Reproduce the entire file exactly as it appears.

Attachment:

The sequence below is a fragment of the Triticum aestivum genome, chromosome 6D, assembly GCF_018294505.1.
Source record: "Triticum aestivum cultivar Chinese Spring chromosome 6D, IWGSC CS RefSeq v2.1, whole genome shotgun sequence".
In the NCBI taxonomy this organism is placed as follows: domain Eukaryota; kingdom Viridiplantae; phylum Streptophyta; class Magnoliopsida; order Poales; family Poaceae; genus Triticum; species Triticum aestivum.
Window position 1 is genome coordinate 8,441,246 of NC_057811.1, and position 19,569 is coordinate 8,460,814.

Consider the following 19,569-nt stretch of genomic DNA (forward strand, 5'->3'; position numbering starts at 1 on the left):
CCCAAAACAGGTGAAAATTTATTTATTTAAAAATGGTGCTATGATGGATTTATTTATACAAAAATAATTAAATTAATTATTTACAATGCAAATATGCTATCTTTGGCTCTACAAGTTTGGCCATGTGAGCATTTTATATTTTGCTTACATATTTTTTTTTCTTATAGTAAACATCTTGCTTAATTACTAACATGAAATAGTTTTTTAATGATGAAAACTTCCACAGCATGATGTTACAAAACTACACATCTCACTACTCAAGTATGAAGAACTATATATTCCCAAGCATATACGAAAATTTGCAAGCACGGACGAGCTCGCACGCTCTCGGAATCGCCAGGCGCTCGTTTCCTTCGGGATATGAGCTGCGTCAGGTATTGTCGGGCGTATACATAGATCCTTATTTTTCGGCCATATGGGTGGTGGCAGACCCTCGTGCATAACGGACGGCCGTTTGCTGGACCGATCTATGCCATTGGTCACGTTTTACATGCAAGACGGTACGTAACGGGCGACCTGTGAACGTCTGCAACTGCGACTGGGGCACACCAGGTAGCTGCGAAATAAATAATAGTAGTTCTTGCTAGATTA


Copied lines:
The sequence below is a fragment of the Triticum aestivum genome, chromosome 6D, assembly GCF_018294505.1.
Source record: "Triticum aestivum cultivar Chinese Spring chromosome 6D, IWGSC CS RefSeq v2.1, whole genome shotgun sequence".
In the NCBI taxonomy this organism is placed as follows: domain Eukaryota; kingdom Viridiplantae; phylum Streptophyta; class Magnoliopsida; order Poales; family Poaceae; genus Triticum; species Triticum aestivum.
Window position 1 is genome coordinate 8,441,246 of NC_057811.1, and position 19,569 is coordinate 8,460,814.

Consider the following 19,569-nt stretch of genomic DNA (forward strand, 5'->3'; position numbering starts at 1 on the left):
CCCAAAACAGGTGAAAATTTATTTATTTAAAAATGGTGCTATGATGGATTTATTTATACAAAAATAATTAAATTAATTATTTACAATGCAAATATGCTATCTTTGGCTCTACAAGTTTGGCCATGTGAGCATTTTATATTTTGCTTACATATTTTTTTTTCTTATAGTAAACATCTTGCTTAATTACTAACATGAAATAGTTTTTTAATGATGAAAACTTCCACAGCATGATGTTACAAAACTACACATCTCACTACTCAAGTATGAAGAACTATATATTCCCAAGCATATACGAAAATTTGCAAGCACGGACGAGCTCGCACGCTCTCGGAATCGCCAGGCGCTCGTTTCCTTCGGGATATGAGCTGCGTCAGGTATTGTCGGGCGTATACATAGATCCTTATTTTTCGGCCATATGGGTGGTGGCAGACCCTCGTGCATAACGGACGGCCGTTTGCTGGACCGATCTATGCCATTGGTCACGTTTTACATGCAAGACGGTACGTAACGGGCGACCTGTGAACGTCTGCAACTGCGACTGGGGCACACCAGGTAGCTGCGAAATAAATAATAGTAGTTCTTGCTAGATTA